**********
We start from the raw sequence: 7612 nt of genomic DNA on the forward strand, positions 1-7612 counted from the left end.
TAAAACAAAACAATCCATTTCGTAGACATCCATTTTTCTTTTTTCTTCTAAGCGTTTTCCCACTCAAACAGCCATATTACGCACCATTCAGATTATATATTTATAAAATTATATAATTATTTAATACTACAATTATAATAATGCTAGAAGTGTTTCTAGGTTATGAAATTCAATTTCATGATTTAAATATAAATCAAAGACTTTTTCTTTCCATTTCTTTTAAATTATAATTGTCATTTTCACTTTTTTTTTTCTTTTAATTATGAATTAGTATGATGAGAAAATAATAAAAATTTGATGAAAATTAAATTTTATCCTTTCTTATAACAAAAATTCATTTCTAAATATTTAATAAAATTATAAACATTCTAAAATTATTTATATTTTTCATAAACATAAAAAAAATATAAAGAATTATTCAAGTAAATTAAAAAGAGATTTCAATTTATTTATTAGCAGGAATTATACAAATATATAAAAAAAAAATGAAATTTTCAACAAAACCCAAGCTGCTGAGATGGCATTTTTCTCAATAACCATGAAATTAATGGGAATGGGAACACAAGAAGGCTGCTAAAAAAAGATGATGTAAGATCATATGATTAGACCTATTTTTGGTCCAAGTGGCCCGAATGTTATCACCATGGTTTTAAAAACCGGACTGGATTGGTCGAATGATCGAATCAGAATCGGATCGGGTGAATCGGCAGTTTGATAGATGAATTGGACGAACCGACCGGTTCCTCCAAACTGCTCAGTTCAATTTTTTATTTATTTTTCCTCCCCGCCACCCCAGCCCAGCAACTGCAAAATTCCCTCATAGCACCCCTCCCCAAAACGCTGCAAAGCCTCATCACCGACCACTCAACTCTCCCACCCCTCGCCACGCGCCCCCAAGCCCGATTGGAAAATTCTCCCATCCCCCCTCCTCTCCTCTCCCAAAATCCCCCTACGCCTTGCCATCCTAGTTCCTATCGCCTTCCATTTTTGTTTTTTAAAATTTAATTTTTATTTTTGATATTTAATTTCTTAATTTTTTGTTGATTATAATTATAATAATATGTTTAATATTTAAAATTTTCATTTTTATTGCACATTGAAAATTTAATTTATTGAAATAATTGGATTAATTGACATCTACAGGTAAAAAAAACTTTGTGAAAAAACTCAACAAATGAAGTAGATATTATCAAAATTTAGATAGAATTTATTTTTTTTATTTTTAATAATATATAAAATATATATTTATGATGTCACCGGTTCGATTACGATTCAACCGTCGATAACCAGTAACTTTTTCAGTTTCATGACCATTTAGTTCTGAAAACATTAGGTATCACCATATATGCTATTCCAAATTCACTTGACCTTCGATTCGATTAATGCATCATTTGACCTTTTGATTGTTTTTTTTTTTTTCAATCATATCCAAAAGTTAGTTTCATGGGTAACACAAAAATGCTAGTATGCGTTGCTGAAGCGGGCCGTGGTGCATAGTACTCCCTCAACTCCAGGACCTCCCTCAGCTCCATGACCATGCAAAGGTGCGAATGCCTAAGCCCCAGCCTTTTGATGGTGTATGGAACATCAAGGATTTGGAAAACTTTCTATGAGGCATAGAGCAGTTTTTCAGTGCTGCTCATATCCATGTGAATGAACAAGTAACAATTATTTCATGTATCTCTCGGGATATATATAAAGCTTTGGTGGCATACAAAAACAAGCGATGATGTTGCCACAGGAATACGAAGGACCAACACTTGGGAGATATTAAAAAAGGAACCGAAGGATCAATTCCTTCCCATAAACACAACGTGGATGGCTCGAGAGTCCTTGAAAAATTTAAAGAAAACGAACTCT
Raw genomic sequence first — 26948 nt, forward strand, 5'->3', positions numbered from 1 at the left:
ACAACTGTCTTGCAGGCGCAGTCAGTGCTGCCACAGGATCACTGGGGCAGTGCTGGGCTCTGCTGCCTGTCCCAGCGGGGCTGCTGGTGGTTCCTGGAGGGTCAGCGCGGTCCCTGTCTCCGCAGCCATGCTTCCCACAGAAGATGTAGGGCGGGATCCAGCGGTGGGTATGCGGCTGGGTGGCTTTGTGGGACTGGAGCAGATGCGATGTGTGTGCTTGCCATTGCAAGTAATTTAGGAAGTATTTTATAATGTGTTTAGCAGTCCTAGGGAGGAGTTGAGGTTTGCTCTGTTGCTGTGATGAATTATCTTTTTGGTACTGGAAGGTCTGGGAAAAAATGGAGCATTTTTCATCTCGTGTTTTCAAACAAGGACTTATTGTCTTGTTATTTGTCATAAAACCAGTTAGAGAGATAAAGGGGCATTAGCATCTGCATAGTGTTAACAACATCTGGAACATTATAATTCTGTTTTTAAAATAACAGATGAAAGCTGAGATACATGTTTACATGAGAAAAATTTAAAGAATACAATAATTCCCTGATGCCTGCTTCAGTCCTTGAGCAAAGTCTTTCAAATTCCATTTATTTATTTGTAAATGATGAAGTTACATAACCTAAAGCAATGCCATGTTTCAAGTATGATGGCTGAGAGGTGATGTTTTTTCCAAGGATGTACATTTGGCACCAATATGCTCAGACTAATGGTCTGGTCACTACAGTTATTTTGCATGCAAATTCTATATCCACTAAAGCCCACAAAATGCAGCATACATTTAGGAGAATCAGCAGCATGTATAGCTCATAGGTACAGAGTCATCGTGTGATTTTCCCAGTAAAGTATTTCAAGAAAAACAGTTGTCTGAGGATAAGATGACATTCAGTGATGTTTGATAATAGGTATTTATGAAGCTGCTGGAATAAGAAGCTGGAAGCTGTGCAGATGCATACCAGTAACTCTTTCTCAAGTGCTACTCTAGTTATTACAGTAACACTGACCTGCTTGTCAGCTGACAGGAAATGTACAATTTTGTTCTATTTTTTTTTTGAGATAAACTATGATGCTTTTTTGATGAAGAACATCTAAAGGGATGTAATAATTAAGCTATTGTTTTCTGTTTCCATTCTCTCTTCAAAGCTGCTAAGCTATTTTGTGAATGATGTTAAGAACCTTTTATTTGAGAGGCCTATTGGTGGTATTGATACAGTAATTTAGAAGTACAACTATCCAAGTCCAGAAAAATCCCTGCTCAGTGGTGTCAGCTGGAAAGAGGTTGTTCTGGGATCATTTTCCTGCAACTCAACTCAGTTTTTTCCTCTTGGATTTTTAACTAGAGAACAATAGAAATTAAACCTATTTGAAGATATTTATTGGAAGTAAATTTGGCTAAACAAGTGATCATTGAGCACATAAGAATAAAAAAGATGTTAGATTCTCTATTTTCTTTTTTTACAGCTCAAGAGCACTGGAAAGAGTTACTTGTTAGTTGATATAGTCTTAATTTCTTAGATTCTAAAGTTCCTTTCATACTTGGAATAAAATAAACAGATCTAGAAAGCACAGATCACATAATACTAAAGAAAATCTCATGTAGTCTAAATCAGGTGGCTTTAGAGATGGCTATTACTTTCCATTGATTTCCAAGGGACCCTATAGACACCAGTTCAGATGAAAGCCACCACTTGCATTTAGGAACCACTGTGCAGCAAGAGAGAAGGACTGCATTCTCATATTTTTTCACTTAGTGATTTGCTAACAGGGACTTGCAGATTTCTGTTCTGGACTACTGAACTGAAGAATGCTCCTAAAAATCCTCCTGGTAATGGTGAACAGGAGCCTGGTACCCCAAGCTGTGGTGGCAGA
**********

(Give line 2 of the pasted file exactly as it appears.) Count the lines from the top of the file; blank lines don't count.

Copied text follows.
TAAAACAAAACAATCCATTTCGTAGACATCCATTTTTCTTTTTTCTTCTAAGCGTTTTCCCACTCAAACAGCCATATTACGCACCATTCAGATTATATATTTATAAAATTATATAATTATTTAATACTACAATTATAATAATGCTAGAAGTGTTTCTAGGTTATGAAATTCAATTTCATGATTTAAATATAAATCAAAGACTTTTTCTTTCCATTTCTTTTAAATTATAATTGTCATTTTCACTTTTTTTTTTCTTTTAATTATGAATTAGTATGATGAGAAAATAATAAAAATTTGATGAAAATTAAATTTTATCCTTTCTTATAACAAAAATTCATTTCTAAATATTTAATAAAATTATAAACATTCTAAAATTATTTATATTTTTCATAAACATAAAAAAAATATAAAGAATTATTCAAGTAAATTAAAAAGAGATTTCAATTTATTTATTAGCAGGAATTATACAAATATATAAAAAAAAAATGAAATTTTCAACAAAACCCAAGCTGCTGAGATGGCATTTTTCTCAATAACCATGAAATTAATGGGAATGGGAACACAAGAAGGCTGCTAAAAAAAGATGATGTAAGATCATATGATTAGACCTATTTTTGGTCCAAGTGGCCCGAATGTTATCACCATGGTTTTAAAAACCGGACTGGATTGGTCGAATGATCGAATCAGAATCGGATCGGGTGAATCGGCAGTTTGATAGATGAATTGGACGAACCGACCGGTTCCTCCAAACTGCTCAGTTCAATTTTTTATTTATTTTTCCTCCCCGCCACCCCAGCCCAGCAACTGCAAAATTCCCTCATAGCACCCCTCCCCAAAACGCTGCAAAGCCTCATCACCGACCACTCAACTCTCCCACCCCTCGCCACGCGCCCCCAAGCCCGATTGGAAAATTCTCCCATCCCCCCTCCTCTCCTCTCCCAAAATCCCCCTACGCCTTGCCATCCTAGTTCCTATCGCCTTCCATTTTTGTTTTTTAAAATTTAATTTTTATTTTTGATATTTAATTTCTTAATTTTTTGTTGATTATAATTATAATAATATGTTTAATATTTAAAATTTTCATTTTTATTGCACATTGAAAATTTAATTTATTGAAATAATTGGATTAATTGACATCTACAGGTAAAAAAAACTTTGTGAAAAAACTCAACAAATGAAGTAGATATTATCAAAATTTAGATAGAATTTATTTTTTTTATTTTTAATAATATATAAAATATATATTTATGATGTCACCGGTTCGATTACGATTCAACCGTCGATAACCAGTAACTTTTTCAGTTTCATGACCATTTAGTTCTGAAAACATTAGGTATCACCATATATGCTATTCCAAATTCACTTGACCTTCGATTCGATTAATGCATCATTTGACCTTTTGATTGTTTTTTTTTTTTTCAATCATATCCAAAAGTTAGTTTCATGGGTAACACAAAAATGCTAGTATGCGTTGCTGAAGCGGGCCGTGGTGCATAGTACTCCCTCAACTCCAGGACCTCCCTCAGCTCCATGACCATGCAAAGGTGCGAATGCCTAAGCCCCAGCCTTTTGATGGTGTATGGAACATCAAGGATTTGGAAAACTTTCTATGAGGCATAGAGCAGTTTTTCAGTGCTGCTCATATCCATGTGAATGAACAAGTAACAATTATTTCATGTATCTCTCGGGATATATATAAAGCTTTGGTGGCATACAAAAACAAGCGATGATGTTGCCACAGGAATACGAAGGACCAACACTTGGGAGATATTAAAAAAGGAACCGAAGGATCAATTCCTTCCCATAAACACAACGTGGATGGCTCGAGAGTCCTTGAAAAATTTAAAGAAAACGAACTCT